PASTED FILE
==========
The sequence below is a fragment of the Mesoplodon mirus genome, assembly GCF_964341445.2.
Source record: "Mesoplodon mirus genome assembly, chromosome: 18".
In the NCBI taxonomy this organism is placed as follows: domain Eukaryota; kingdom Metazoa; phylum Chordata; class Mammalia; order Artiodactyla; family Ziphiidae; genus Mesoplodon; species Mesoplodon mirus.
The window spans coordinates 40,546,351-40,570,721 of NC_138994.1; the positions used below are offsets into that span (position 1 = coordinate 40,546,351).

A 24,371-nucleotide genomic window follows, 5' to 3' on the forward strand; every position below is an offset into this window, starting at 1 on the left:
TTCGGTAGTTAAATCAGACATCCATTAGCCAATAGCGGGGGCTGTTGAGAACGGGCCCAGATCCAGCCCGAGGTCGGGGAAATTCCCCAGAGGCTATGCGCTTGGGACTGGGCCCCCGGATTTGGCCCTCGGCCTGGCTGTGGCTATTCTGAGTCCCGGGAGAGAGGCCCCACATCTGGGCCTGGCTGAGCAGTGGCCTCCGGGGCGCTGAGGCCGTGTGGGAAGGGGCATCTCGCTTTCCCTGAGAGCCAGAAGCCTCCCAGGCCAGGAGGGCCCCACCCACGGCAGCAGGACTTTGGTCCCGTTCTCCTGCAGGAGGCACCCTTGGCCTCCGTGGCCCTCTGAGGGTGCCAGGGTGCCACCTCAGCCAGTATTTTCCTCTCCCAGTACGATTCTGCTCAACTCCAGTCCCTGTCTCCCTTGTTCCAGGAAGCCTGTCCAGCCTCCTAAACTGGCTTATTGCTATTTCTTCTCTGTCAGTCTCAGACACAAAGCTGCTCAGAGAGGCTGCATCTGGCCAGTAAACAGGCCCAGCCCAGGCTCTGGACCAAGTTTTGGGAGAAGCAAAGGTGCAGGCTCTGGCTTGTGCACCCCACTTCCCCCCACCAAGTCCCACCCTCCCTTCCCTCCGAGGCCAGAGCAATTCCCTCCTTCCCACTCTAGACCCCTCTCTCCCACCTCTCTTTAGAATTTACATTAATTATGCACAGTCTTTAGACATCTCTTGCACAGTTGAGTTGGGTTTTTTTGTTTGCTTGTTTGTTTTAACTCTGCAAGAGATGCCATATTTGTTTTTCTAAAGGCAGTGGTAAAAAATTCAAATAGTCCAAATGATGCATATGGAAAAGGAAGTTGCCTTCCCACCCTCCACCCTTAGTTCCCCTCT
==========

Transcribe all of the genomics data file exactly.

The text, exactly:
The sequence below is a fragment of the Mesoplodon mirus genome, assembly GCF_964341445.2.
Source record: "Mesoplodon mirus genome assembly, chromosome: 18".
In the NCBI taxonomy this organism is placed as follows: domain Eukaryota; kingdom Metazoa; phylum Chordata; class Mammalia; order Artiodactyla; family Ziphiidae; genus Mesoplodon; species Mesoplodon mirus.
The window spans coordinates 40,546,351-40,570,721 of NC_138994.1; the positions used below are offsets into that span (position 1 = coordinate 40,546,351).

A 24,371-nucleotide genomic window follows, 5' to 3' on the forward strand; every position below is an offset into this window, starting at 1 on the left:
TTCGGTAGTTAAATCAGACATCCATTAGCCAATAGCGGGGGCTGTTGAGAACGGGCCCAGATCCAGCCCGAGGTCGGGGAAATTCCCCAGAGGCTATGCGCTTGGGACTGGGCCCCCGGATTTGGCCCTCGGCCTGGCTGTGGCTATTCTGAGTCCCGGGAGAGAGGCCCCACATCTGGGCCTGGCTGAGCAGTGGCCTCCGGGGCGCTGAGGCCGTGTGGGAAGGGGCATCTCGCTTTCCCTGAGAGCCAGAAGCCTCCCAGGCCAGGAGGGCCCCACCCACGGCAGCAGGACTTTGGTCCCGTTCTCCTGCAGGAGGCACCCTTGGCCTCCGTGGCCCTCTGAGGGTGCCAGGGTGCCACCTCAGCCAGTATTTTCCTCTCCCAGTACGATTCTGCTCAACTCCAGTCCCTGTCTCCCTTGTTCCAGGAAGCCTGTCCAGCCTCCTAAACTGGCTTATTGCTATTTCTTCTCTGTCAGTCTCAGACACAAAGCTGCTCAGAGAGGCTGCATCTGGCCAGTAAACAGGCCCAGCCCAGGCTCTGGACCAAGTTTTGGGAGAAGCAAAGGTGCAGGCTCTGGCTTGTGCACCCCACTTCCCCCCACCAAGTCCCACCCTCCCTTCCCTCCGAGGCCAGAGCAATTCCCTCCTTCCCACTCTAGACCCCTCTCTCCCACCTCTCTTTAGAATTTACATTAATTATGCACAGTCTTTAGACATCTCTTGCACAGTTGAGTTGGGTTTTTTTGTTTGCTTGTTTGTTTTAACTCTGCAAGAGATGCCATATTTGTTTTTCTAAAGGCAGTGGTAAAAAATTCAAATAGTCCAAATGATGCATATGGAAAAGGAAGTTGCCTTCCCACCCTCCACCCTTAGTTCCCCTCT